Horror stories are piling up over so called "performance boats"--power boats that can rocket along at speeds of more than 100 m.p.h. Anybody with enough money, but not necessarily the skill and knowledge to control such seagoing broncos, can buy these boats.
The horror stories refer to the deaths and destruction that these racers are leaving in their wake, not to mention the danger and discomfort to which these boats subject their slower sisters.
As an example of the latter, I was puttering toward the mouth of Newport Beach harbor the other day, traveling at five knots under power, when two macho personalities in one these speedsters decided to play tag with my little sloop. First, they buzzed past my bow, cutting as close to it as possible. Then they swung around and accorded the same treatment to my stern.
Seething, I cooly held course and speed. I was trapped, dependent on the driver's judgment to avoid colliding with me. A guest sitting at the bow was liberally doused from the sharp wake these doltheads kicked up. You'll notice I referred to the man at the helm as a driver and not a skipper. He had brought to the sea with him a freeway mentality suited to a high speed automobile, which is at least equipped with brakes and is somewhat controlled from such dangerous shenanigans by traffic cops and laws.
Aside from the five m.p.h. speed limit in Newport and other harbors, enforced by harbor patrolmen, there is nothing much on the high seas to dampen the reckless ardor that afflicts far too many drivers of performance boats. There are, of course, the rules of the road and common courtesy and prudence that guide most true skippers, but these seem to have no effect on those cursed with the freeway mentality.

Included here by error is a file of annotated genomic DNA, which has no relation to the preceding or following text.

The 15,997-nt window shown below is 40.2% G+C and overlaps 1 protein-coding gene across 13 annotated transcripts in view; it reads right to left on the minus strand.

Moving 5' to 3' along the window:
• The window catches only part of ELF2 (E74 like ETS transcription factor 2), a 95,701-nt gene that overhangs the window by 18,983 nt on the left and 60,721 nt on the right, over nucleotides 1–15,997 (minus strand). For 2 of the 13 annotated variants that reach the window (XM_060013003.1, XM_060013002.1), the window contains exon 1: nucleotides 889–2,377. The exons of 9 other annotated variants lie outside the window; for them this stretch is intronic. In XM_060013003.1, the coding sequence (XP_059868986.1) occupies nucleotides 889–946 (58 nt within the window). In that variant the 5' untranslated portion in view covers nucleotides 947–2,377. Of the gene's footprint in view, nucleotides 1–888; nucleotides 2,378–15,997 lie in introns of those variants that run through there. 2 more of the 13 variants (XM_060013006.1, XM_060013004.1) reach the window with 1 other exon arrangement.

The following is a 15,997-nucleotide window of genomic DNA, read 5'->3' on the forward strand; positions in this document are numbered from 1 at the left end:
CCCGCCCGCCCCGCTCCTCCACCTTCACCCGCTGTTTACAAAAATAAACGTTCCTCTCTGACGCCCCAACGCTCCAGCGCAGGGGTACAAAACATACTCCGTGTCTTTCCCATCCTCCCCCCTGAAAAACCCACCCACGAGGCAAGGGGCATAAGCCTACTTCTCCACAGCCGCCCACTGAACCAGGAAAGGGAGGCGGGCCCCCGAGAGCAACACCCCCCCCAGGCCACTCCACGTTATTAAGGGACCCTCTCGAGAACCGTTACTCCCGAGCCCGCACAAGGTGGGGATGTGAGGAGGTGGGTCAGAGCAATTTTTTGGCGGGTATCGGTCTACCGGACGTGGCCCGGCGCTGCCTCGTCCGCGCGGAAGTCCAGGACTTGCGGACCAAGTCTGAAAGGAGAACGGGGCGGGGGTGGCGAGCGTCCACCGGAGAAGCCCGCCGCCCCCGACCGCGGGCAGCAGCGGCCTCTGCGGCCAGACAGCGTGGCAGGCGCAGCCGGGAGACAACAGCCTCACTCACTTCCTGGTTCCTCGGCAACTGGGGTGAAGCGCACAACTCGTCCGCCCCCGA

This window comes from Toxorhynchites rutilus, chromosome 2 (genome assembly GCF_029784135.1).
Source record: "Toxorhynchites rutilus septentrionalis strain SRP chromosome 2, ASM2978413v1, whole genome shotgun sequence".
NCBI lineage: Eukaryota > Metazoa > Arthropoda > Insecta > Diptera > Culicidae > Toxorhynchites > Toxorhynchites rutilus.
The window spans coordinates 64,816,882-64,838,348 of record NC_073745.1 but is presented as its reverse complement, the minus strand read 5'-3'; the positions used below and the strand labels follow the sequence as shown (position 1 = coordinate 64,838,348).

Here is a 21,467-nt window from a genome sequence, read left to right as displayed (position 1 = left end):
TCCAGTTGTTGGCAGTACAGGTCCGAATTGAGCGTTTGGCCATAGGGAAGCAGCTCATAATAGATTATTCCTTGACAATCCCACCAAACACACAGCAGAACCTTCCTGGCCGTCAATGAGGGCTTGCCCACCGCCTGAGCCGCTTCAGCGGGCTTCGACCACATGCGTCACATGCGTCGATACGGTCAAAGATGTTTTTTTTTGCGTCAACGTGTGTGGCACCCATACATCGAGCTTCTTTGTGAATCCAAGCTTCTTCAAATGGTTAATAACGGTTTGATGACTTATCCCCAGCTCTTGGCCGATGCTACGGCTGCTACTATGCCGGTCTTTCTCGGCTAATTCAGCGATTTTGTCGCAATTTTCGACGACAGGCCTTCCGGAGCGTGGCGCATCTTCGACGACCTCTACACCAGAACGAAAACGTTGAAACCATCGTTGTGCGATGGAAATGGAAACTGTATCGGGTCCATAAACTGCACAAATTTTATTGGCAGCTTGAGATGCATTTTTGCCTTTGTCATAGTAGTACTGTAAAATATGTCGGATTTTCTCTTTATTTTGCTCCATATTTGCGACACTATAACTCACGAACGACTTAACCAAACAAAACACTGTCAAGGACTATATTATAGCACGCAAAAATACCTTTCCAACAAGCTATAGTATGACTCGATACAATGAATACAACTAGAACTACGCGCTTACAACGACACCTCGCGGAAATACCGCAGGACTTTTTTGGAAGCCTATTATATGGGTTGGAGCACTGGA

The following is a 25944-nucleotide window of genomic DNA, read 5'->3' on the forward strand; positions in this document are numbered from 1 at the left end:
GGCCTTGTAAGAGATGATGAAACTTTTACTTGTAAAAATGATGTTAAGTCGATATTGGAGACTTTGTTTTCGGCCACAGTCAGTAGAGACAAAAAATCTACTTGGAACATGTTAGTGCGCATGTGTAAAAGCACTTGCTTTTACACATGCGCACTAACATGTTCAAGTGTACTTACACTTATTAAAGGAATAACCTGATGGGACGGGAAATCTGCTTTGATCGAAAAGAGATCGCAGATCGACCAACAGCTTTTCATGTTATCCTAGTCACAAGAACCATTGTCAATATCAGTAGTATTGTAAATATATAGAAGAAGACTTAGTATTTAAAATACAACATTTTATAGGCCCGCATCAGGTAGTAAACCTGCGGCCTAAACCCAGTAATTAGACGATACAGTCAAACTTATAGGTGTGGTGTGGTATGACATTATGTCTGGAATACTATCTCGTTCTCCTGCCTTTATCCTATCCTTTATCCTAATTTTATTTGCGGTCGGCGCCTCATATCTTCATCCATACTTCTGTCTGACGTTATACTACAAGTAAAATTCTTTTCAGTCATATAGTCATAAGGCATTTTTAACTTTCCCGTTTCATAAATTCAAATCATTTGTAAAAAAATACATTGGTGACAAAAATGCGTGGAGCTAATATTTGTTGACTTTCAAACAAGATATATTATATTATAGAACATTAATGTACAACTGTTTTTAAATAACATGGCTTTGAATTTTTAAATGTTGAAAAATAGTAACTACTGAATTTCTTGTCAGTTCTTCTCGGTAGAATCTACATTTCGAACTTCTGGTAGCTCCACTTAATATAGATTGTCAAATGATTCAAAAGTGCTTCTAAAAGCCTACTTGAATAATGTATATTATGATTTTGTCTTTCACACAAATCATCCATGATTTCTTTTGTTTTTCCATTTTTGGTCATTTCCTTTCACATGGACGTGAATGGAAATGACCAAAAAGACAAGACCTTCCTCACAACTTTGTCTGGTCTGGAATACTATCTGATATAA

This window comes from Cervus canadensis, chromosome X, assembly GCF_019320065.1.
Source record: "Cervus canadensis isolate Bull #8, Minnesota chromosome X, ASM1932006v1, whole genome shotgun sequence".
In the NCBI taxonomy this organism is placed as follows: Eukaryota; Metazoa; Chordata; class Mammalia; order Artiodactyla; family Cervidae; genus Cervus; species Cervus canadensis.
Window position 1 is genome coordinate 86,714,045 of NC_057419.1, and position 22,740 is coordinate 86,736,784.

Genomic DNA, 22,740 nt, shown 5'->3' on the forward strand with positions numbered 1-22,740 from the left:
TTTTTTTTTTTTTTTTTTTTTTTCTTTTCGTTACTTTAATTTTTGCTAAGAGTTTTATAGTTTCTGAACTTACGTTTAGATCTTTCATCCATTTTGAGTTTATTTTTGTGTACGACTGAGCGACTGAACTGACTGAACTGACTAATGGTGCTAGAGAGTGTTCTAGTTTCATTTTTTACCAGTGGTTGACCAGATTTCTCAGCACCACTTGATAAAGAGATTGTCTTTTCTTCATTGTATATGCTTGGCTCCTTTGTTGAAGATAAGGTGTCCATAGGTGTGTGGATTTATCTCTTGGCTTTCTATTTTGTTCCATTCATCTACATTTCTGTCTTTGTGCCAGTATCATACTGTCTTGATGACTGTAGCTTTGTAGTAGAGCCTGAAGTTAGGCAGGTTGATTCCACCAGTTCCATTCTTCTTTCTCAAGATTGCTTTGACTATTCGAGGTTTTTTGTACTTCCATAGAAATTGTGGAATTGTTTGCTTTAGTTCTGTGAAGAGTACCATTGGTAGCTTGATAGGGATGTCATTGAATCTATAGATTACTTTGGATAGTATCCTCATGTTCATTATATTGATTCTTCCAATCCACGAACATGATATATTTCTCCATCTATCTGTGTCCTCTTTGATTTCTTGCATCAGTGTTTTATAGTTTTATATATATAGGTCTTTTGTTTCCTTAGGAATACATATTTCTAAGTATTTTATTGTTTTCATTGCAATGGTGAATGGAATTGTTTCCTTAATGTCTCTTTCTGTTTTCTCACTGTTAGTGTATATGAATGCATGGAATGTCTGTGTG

I have been staunchly opposed to the licensing of recreational boaters, along with the imposition of speed limits on offshore coastal waters, but I must confess to some weakening in these regards. You can blame my attitude largely on the hot-rodders, along with a few other innocent souls who put to sea in newly bought vessels and possess only the most rudimentary acquaintance with what constitutes good seamanship.
The Coast Guard Auxiliary and the U.S. Power Squadron are doing excellent work in educating tyros in the elements of seamanship and marine safety, but attendance at their courses is purely voluntary. Perhaps courses should be mandatory for tyros before they qualify for recreational boat licensing. They could be administered by a branch of, say, the State Department of Motor Vehicles. Seasoned skippers who could pass a licensing test would not have to take the seamanship course. The Coast Guard could devise the tests.
Licensing is something to consider seriously now that recreational boating is gaining popularity and our marinas, offshore coves, harbors and the open sea are becoming more crowded.
Hobie Cat, the World Hobie Class Assn. and the North American Alpha Class Assn. have announced preliminary details of major 1986 events. They include the Hobie Cat Midwinters West in San Felipe, Mexico, Feb. 22-23; the Midwinters East, Tampa Bay, Fla., April 12-13; the Alpha Speedweek, a new event for sailboarders, at the Ponds recreation area near Palm Springs, April 17-20; and the Hobie Cat National Championships at Fort Walton Beach, Fla., April 27 through May 2. Also, on Lake Mead, the Las Vegas Grand Prix, May 2-4; the Lake Havasu Hobie Cat Family Fun and Recreational Regatta, May 8-11.
The Alamitos Bay Yacht Club will host six races of the Turnbuckle Tightener Regatta, an invitational event to members of the Southern California Yachting Assn. and members of the U.S. Yacht Racing Union outside the Southern California area, March 8-9. The first race starts at 11:20 a.m. ABYC's George Caddle is regatta chairman and may be contacted at (213) 439-3481. Lee and Dee La Jeunesse will relate their cruising adventures in the Western Caribbean on Orange Coast College's Sailing Adventure Series on Feb 7. Al and Beth Liggett will be featured on the final program of the series on Feb. 21. The couple have cruised about 44,000 miles in 20 years of poking about the world. The programs start at 8 p.m. in the Robert B. Moore Theatre, Costa Mesa.